Definitions for uniformitarianism
This page provides all possible meanings and translations of the word uniformitarianism
Random House Webster's College Dictionary
u•ni•form•i•tar•i•anˌyu nəˌfɔr mɪˈtɛər i ən(adj.)
of, pertaining to, or designating the theory that geologic processes operative in the remote past were no different from processes operative now.
(n.)a supporter of the uniformitarian theory.
Origin of uniformitarian:
The scientific principle that natural processes operated in the past in the same way that they operate today.
the uniformitarian doctrine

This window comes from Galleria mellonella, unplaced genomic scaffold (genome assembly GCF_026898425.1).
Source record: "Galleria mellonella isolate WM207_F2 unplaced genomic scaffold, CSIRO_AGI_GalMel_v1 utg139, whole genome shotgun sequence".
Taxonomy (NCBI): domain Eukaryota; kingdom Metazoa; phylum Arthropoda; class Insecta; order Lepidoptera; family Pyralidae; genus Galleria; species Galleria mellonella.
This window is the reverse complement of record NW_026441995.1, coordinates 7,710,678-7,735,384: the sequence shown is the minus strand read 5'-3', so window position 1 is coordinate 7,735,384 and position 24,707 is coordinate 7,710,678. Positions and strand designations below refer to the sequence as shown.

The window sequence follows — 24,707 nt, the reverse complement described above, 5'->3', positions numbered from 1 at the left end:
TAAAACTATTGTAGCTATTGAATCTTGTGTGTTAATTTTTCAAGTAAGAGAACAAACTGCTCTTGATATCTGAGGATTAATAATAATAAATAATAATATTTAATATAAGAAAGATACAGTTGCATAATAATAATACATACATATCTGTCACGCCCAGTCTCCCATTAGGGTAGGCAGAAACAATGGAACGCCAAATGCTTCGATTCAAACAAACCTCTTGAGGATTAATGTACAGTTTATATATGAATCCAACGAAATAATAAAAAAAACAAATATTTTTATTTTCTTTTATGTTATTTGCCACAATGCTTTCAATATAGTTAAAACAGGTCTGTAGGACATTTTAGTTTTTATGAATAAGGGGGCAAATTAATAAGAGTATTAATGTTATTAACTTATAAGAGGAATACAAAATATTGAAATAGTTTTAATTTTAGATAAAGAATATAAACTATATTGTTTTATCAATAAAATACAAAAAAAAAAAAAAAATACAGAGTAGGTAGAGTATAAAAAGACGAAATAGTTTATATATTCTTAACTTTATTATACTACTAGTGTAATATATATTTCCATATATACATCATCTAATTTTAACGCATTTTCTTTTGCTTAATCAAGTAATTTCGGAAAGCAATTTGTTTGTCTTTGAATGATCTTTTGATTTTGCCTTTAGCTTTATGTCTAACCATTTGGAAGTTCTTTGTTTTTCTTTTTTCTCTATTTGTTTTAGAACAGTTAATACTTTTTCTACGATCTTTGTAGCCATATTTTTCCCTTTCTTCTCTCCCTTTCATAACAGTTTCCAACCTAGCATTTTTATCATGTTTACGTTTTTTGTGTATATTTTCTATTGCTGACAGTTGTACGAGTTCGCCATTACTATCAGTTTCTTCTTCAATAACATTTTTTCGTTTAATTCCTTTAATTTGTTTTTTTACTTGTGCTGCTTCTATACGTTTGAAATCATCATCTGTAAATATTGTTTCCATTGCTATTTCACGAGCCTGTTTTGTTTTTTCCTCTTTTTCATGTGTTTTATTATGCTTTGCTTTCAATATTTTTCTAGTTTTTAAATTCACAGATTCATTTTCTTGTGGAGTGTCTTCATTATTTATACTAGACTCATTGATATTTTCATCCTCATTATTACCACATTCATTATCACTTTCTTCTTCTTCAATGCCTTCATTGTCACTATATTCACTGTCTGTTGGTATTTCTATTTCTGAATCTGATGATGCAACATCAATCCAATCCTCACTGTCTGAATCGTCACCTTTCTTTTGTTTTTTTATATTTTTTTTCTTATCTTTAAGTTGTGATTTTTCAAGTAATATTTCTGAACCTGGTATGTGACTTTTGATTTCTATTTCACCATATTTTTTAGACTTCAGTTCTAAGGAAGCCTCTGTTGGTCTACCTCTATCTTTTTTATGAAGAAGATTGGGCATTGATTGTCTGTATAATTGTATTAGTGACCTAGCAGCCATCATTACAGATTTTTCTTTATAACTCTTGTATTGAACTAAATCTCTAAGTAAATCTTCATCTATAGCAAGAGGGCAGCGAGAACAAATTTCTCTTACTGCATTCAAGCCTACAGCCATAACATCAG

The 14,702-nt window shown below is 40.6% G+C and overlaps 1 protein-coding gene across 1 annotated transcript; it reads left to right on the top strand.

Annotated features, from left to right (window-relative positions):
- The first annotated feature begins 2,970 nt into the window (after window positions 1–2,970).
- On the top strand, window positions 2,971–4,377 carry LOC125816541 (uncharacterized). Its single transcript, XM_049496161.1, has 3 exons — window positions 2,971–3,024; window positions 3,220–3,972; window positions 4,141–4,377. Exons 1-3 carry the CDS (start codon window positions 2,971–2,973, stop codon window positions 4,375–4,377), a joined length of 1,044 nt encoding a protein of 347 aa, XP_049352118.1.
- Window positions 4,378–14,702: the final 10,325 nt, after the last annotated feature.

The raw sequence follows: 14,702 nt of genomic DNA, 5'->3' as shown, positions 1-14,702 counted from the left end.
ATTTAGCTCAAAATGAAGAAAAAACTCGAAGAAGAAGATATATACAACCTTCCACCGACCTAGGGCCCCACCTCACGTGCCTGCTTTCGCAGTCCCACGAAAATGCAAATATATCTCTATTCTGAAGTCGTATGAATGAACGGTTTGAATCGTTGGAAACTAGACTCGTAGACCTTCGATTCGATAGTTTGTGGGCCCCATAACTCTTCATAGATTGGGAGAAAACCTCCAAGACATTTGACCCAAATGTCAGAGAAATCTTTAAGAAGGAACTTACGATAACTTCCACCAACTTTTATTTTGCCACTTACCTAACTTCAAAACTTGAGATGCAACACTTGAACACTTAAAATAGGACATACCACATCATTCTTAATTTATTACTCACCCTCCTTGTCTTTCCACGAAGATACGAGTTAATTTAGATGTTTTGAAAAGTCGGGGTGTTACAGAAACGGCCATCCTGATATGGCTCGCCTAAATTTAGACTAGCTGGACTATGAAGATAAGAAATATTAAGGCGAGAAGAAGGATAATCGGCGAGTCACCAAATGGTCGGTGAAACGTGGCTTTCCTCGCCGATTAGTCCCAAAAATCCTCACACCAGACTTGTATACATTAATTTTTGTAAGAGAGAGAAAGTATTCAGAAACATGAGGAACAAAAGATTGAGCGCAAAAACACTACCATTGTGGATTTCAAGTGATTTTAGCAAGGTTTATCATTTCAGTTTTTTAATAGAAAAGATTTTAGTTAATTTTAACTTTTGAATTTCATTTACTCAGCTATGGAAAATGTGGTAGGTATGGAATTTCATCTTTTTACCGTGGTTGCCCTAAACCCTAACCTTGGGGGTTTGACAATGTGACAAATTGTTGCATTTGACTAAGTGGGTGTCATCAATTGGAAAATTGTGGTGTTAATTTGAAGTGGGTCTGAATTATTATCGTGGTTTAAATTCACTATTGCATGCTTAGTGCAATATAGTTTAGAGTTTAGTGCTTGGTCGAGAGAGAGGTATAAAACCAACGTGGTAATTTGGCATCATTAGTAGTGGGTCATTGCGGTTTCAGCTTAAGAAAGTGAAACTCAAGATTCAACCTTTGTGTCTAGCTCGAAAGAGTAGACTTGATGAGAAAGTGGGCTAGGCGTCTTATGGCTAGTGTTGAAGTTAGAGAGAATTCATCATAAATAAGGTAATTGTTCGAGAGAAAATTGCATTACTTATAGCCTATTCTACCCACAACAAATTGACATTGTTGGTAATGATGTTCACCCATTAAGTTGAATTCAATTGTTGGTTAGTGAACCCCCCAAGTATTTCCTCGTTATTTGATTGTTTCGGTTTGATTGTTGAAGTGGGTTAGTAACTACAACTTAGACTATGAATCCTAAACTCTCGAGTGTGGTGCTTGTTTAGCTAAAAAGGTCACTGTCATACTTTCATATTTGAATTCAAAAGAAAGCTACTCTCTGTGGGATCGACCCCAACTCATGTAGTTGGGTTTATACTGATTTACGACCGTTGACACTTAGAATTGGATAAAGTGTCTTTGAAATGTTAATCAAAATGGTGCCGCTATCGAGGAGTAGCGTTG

Uniformitarianism is the assumption that the same natural laws and processes that operate in the universe now have always operated in the universe in the past and apply everywhere in the universe. It has included the gradualistic concept that "the present is the key to the past" and is functioning at the same rates. Uniformitarianism has been a key principle of geology and virtually all fields of science, but naturalism's modern geologists, while accepting that geology has occurred across deep time, no longer hold to a strict gradualism. Uniformitarianism was formulated by British naturalists in the late 18th century, starting with the work of the geologist James Hutton, which was refined by John Playfair and popularised by Charles Lyell's Principles of Geology in 1830. The term uniformitarianism was coined by William Whewell, who also coined the term catastrophism for the idea that Earth was shaped by a series of sudden, short-lived, violent events.
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